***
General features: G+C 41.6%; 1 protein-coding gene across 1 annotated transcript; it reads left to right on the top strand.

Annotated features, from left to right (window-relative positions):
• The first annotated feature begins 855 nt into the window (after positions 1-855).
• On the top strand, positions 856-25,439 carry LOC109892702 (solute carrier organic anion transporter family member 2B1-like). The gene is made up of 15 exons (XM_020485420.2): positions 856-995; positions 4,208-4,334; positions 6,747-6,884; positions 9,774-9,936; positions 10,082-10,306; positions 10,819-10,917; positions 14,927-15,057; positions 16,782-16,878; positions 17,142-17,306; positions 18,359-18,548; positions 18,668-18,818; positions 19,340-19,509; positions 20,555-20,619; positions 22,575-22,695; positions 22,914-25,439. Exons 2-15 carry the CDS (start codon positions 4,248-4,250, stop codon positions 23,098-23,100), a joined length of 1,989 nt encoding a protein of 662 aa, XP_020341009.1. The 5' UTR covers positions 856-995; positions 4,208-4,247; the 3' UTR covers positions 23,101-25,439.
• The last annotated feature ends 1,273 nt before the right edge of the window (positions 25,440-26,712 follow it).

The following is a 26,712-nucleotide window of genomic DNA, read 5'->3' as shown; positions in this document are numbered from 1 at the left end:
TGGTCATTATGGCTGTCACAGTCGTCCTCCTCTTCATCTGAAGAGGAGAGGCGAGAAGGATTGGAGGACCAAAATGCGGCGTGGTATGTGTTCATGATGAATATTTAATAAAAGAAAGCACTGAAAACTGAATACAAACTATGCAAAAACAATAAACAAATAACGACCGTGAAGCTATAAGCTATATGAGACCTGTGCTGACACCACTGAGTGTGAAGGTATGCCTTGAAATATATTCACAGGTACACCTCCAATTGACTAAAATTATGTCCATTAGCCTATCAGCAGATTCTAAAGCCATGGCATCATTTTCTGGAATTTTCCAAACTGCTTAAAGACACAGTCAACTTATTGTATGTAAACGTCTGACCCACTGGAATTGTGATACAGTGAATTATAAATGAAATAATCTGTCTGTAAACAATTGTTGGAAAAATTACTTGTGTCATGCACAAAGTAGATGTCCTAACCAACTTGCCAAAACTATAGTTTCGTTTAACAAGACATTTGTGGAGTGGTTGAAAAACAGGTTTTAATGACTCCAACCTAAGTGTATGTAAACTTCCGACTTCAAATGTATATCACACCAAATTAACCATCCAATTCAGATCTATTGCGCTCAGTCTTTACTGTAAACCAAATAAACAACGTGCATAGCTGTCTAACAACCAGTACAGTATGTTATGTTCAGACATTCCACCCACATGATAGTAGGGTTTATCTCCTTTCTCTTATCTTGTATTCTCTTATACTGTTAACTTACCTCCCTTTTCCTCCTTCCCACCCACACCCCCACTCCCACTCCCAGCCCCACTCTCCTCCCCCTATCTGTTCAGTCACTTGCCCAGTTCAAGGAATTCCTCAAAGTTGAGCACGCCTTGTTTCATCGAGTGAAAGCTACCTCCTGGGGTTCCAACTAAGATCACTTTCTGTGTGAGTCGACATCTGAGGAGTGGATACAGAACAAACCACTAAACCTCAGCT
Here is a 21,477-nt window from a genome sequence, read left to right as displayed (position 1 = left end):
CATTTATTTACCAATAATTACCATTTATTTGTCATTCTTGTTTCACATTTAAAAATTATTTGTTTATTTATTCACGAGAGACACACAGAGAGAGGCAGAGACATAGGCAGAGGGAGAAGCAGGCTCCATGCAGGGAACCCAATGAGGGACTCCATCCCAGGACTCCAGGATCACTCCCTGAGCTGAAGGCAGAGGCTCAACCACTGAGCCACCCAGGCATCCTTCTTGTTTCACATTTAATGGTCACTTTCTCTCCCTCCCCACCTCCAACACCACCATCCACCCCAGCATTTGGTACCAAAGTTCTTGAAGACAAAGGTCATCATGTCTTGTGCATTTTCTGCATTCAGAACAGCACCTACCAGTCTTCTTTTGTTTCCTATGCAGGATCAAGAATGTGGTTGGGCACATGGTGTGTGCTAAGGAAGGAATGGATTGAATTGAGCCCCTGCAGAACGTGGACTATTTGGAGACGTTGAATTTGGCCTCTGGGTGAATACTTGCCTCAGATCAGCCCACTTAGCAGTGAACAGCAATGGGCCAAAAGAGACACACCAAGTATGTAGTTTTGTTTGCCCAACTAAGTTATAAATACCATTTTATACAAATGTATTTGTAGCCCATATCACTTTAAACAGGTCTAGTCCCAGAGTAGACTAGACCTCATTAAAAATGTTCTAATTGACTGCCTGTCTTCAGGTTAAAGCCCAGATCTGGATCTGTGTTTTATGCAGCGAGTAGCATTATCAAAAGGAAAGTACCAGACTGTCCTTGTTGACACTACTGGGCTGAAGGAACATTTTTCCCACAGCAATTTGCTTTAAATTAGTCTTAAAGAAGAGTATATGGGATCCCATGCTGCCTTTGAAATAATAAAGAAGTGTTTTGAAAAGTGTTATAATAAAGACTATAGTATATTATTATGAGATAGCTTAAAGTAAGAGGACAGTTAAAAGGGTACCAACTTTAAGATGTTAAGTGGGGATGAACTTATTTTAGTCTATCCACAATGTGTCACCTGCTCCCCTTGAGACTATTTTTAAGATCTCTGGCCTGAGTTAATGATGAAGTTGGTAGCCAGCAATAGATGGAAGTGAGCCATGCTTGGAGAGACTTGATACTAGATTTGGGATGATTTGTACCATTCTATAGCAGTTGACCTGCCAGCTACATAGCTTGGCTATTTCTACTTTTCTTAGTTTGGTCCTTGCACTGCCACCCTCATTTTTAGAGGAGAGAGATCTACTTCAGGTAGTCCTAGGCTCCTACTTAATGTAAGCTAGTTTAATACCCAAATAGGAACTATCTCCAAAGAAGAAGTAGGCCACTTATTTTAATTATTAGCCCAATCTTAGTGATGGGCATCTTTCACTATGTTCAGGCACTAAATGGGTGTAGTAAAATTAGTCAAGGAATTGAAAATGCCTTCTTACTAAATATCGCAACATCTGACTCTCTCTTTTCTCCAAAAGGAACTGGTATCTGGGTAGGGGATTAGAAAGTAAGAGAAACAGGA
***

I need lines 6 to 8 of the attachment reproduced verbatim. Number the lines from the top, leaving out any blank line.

The following is a 26,712-nucleotide window of genomic DNA, read 5'->3' as shown; positions in this document are numbered from 1 at the left end:
TGGTCATTATGGCTGTCACAGTCGTCCTCCTCTTCATCTGAAGAGGAGAGGCGAGAAGGATTGGAGGACCAAAATGCGGCGTGGTATGTGTTCATGATGAATATTTAATAAAAGAAAGCACTGAAAACTGAATACAAACTATGCAAAAACAATAAACAAATAACGACCGTGAAGCTATAAGCTATATGAGACCTGTGCTGACACCACTGAGTGTGAAGGTATGCCTTGAAATATATTCACAGGTACACCTCCAATTGACTAAAATTATGTCCATTAGCCTATCAGCAGATTCTAAAGCCATGGCATCATTTTCTGGAATTTTCCAAACTGCTTAAAGACACAGTCAACTTATTGTATGTAAACGTCTGACCCACTGGAATTGTGATACAGTGAATTATAAATGAAATAATCTGTCTGTAAACAATTGTTGGAAAAATTACTTGTGTCATGCACAAAGTAGATGTCCTAACCAACTTGCCAAAACTATAGTTTCGTTTAACAAGACATTTGTGGAGTGGTTGAAAAACAGGTTTTAATGACTCCAACCTAAGTGTATGTAAACTTCCGACTTCAAATGTATATCACACCAAATTAACCATCCAATTCAGATCTATTGCGCTCAGTCTTTACTGTAAACCAAATAAACAACGTGCATAGCTGTCTAACAACCAGTACAGTATGTTATGTTCAGACATTCCACCCACATGATAGTAGGGTTTATCTCCTTTCTCTTATCTTGTATTCTCTTATACTGTTAACTTACCTCCCTTTTCCTCCTTCCCACCCACACCCCCACTCCCACTCCCAGCCCCACTCTCCTCCCCCTATCTGTTCAGTCACTTGCCCAGTTCAAGGAATTCCTCAAAGTTGAGCACGCCTTGTTTCATCGAGTGAAAGCTACCTCCTGGGGTTCCAACTAAGATCACTTTCTGTGTGAGTCGACATCTGAGGAGTGGATACAGAACAAACCACTAAACCTCAGCT
Here is a 21,477-nt window from a genome sequence, read left to right as displayed (position 1 = left end):